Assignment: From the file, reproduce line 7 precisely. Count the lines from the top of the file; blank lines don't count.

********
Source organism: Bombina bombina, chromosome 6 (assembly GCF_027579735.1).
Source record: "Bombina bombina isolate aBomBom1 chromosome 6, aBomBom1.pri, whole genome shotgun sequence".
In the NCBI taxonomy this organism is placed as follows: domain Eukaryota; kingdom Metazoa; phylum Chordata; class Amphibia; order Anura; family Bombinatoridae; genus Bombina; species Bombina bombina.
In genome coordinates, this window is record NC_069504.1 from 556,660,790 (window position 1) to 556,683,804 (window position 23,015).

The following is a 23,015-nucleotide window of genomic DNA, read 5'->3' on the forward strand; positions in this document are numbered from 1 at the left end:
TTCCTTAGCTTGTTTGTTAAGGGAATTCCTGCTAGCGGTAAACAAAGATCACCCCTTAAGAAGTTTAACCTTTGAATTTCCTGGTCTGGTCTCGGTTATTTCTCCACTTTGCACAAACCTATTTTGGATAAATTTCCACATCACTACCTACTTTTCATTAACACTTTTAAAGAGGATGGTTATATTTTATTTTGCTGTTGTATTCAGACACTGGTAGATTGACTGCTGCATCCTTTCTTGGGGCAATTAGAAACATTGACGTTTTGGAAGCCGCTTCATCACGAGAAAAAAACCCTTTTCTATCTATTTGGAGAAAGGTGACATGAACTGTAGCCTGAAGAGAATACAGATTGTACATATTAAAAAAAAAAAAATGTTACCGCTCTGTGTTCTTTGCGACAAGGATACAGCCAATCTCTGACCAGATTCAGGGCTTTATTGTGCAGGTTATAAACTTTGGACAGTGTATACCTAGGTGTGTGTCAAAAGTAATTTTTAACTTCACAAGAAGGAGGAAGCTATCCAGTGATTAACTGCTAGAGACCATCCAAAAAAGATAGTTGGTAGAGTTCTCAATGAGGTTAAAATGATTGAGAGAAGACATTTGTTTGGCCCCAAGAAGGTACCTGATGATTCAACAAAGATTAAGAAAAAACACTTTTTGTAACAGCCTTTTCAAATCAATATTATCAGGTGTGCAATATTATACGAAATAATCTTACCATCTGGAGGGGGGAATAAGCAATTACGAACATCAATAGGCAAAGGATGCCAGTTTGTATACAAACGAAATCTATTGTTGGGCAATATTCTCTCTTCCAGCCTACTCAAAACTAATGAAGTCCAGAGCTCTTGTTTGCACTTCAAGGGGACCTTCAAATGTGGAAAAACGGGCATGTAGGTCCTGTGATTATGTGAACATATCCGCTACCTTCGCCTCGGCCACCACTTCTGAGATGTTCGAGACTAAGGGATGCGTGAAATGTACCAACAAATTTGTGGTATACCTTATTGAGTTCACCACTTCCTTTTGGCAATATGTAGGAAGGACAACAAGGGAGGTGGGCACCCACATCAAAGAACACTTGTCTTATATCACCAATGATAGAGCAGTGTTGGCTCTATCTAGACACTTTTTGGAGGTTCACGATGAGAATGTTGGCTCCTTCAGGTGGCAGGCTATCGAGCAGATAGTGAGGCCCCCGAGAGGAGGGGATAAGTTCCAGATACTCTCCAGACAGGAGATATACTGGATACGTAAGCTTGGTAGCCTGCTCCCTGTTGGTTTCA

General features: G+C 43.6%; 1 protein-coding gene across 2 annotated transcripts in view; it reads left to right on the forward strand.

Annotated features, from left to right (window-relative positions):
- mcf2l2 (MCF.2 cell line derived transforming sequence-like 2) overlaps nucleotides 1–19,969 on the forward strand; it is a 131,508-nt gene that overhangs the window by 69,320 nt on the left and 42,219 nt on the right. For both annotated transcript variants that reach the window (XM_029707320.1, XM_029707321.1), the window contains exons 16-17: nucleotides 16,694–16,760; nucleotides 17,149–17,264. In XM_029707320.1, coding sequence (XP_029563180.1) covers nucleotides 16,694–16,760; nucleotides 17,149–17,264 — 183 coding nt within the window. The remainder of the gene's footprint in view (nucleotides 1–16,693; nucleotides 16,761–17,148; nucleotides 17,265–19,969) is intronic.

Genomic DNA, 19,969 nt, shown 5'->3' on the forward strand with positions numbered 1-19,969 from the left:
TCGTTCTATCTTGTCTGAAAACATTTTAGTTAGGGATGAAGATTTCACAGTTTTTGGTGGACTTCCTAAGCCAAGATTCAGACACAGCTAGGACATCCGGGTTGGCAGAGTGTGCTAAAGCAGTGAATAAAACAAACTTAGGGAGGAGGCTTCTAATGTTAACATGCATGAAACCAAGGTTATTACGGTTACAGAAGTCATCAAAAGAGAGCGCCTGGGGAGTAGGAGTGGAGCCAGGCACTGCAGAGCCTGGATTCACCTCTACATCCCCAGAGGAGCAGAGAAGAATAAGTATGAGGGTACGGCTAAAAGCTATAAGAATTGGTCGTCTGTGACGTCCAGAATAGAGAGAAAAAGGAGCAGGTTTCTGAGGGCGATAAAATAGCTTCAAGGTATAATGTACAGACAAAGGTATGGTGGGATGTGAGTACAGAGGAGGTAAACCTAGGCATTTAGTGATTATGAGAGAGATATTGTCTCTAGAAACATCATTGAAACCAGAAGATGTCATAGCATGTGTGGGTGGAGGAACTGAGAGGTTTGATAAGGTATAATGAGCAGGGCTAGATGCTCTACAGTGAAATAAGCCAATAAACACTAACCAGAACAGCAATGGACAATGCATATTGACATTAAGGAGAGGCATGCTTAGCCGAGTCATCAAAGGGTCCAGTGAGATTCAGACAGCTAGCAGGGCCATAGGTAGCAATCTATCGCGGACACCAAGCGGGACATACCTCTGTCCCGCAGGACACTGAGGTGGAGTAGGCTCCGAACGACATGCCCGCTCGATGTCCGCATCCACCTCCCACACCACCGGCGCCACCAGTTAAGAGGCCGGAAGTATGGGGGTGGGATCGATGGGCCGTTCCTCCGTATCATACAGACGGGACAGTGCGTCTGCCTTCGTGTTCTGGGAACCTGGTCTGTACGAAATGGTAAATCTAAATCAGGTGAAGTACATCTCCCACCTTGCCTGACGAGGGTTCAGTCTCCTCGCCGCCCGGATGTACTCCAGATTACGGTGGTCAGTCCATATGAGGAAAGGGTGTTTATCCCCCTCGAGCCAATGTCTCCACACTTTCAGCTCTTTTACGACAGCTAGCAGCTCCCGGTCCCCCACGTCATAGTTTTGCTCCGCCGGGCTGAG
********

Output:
General features: G+C 43.6%; 1 protein-coding gene across 2 annotated transcripts in view; it reads left to right on the forward strand.